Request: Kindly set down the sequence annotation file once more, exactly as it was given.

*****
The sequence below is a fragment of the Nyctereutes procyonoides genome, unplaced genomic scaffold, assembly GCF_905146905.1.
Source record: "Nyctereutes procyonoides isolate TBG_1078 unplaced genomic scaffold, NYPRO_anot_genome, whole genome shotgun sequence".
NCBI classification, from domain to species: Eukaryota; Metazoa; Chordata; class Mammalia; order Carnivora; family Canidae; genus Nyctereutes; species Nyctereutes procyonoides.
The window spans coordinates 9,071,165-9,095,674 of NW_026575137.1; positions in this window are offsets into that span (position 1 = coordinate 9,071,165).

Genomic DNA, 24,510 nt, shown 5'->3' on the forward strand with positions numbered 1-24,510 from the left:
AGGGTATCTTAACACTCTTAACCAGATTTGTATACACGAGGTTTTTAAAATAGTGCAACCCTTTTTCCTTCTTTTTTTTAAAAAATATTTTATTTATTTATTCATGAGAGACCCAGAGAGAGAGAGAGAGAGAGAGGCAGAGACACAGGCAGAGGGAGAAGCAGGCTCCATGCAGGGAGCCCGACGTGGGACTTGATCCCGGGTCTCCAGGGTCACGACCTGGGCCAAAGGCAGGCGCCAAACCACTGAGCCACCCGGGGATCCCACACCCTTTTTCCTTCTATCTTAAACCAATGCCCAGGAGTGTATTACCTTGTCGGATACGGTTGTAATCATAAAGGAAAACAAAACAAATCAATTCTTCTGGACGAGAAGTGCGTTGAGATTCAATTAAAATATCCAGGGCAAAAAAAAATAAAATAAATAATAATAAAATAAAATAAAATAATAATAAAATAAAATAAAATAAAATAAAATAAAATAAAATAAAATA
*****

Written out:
The sequence below is a fragment of the Nyctereutes procyonoides genome, unplaced genomic scaffold, assembly GCF_905146905.1.
Source record: "Nyctereutes procyonoides isolate TBG_1078 unplaced genomic scaffold, NYPRO_anot_genome, whole genome shotgun sequence".
NCBI classification, from domain to species: Eukaryota; Metazoa; Chordata; class Mammalia; order Carnivora; family Canidae; genus Nyctereutes; species Nyctereutes procyonoides.
The window spans coordinates 9,071,165-9,095,674 of NW_026575137.1; positions in this window are offsets into that span (position 1 = coordinate 9,071,165).

Genomic DNA, 24,510 nt, shown 5'->3' on the forward strand with positions numbered 1-24,510 from the left:
AGGGTATCTTAACACTCTTAACCAGATTTGTATACACGAGGTTTTTAAAATAGTGCAACCCTTTTTCCTTCTTTTTTTTAAAAAATATTTTATTTATTTATTCATGAGAGACCCAGAGAGAGAGAGAGAGAGAGAGGCAGAGACACAGGCAGAGGGAGAAGCAGGCTCCATGCAGGGAGCCCGACGTGGGACTTGATCCCGGGTCTCCAGGGTCACGACCTGGGCCAAAGGCAGGCGCCAAACCACTGAGCCACCCGGGGATCCCACACCCTTTTTCCTTCTATCTTAAACCAATGCCCAGGAGTGTATTACCTTGTCGGATACGGTTGTAATCATAAAGGAAAACAAAACAAATCAATTCTTCTGGACGAGAAGTGCGTTGAGATTCAATTAAAATATCCAGGGCAAAAAAAAATAAAATAAATAATAATAAAATAAAATAAAATAATAATAAAATAAAATAAAATAAAATAAAATAAAATAAAATAAAATA